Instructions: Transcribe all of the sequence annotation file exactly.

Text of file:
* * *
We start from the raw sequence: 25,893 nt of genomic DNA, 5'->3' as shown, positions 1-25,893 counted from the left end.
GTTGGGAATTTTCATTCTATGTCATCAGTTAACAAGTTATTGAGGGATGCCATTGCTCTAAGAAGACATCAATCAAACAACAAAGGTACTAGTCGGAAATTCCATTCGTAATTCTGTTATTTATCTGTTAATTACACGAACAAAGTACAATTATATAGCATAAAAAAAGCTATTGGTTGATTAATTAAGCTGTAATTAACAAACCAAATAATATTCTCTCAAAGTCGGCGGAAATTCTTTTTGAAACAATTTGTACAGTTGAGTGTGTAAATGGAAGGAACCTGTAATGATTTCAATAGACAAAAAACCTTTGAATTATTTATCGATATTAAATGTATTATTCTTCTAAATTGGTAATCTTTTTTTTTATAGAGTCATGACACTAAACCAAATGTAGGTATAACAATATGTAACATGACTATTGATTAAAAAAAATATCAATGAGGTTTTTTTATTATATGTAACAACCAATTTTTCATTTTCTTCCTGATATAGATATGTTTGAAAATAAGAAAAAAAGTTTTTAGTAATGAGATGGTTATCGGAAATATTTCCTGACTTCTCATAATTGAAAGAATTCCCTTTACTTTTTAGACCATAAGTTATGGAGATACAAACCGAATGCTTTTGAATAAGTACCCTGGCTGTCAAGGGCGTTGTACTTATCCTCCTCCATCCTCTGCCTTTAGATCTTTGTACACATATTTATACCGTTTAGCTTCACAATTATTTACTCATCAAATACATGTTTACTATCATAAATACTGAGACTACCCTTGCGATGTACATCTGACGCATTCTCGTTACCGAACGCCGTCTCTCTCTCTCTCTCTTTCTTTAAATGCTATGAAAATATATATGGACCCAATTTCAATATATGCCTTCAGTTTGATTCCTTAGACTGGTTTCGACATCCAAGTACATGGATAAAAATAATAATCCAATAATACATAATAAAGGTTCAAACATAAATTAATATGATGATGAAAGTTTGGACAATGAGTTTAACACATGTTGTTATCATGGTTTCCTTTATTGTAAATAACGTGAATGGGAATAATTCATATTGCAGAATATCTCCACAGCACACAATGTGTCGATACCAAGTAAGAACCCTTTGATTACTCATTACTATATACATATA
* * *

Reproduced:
We start from the raw sequence: 25,893 nt of genomic DNA, 5'->3' as shown, positions 1-25,893 counted from the left end.
GTTGGGAATTTTCATTCTATGTCATCAGTTAACAAGTTATTGAGGGATGCCATTGCTCTAAGAAGACATCAATCAAACAACAAAGGTACTAGTCGGAAATTCCATTCGTAATTCTGTTATTTATCTGTTAATTACACGAACAAAGTACAATTATATAGCATAAAAAAAGCTATTGGTTGATTAATTAAGCTGTAATTAACAAACCAAATAATATTCTCTCAAAGTCGGCGGAAATTCTTTTTGAAACAATTTGTACAGTTGAGTGTGTAAATGGAAGGAACCTGTAATGATTTCAATAGACAAAAAACCTTTGAATTATTTATCGATATTAAATGTATTATTCTTCTAAATTGGTAATCTTTTTTTTTATAGAGTCATGACACTAAACCAAATGTAGGTATAACAATATGTAACATGACTATTGATTAAAAAAAATATCAATGAGGTTTTTTTATTATATGTAACAACCAATTTTTCATTTTCTTCCTGATATAGATATGTTTGAAAATAAGAAAAAAAGTTTTTAGTAATGAGATGGTTATCGGAAATATTTCCTGACTTCTCATAATTGAAAGAATTCCCTTTACTTTTTAGACCATAAGTTATGGAGATACAAACCGAATGCTTTTGAATAAGTACCCTGGCTGTCAAGGGCGTTGTACTTATCCTCCTCCATCCTCTGCCTTTAGATCTTTGTACACATATTTATACCGTTTAGCTTCACAATTATTTACTCATCAAATACATGTTTACTATCATAAATACTGAGACTACCCTTGCGATGTACATCTGACGCATTCTCGTTACCGAACGCCGTCTCTCTCTCTCTCTCTTTCTTTAAATGCTATGAAAATATATATGGACCCAATTTCAATATATGCCTTCAGTTTGATTCCTTAGACTGGTTTCGACATCCAAGTACATGGATAAAAATAATAATCCAATAATACATAATAAAGGTTCAAACATAAATTAATATGATGATGAAAGTTTGGACAATGAGTTTAACACATGTTGTTATCATGGTTTCCTTTATTGTAAATAACGTGAATGGGAATAATTCATATTGCAGAATATCTCCACAGCACACAATGTGTCGATACCAAGTAAGAACCCTTTGATTACTCATTACTATATACATATA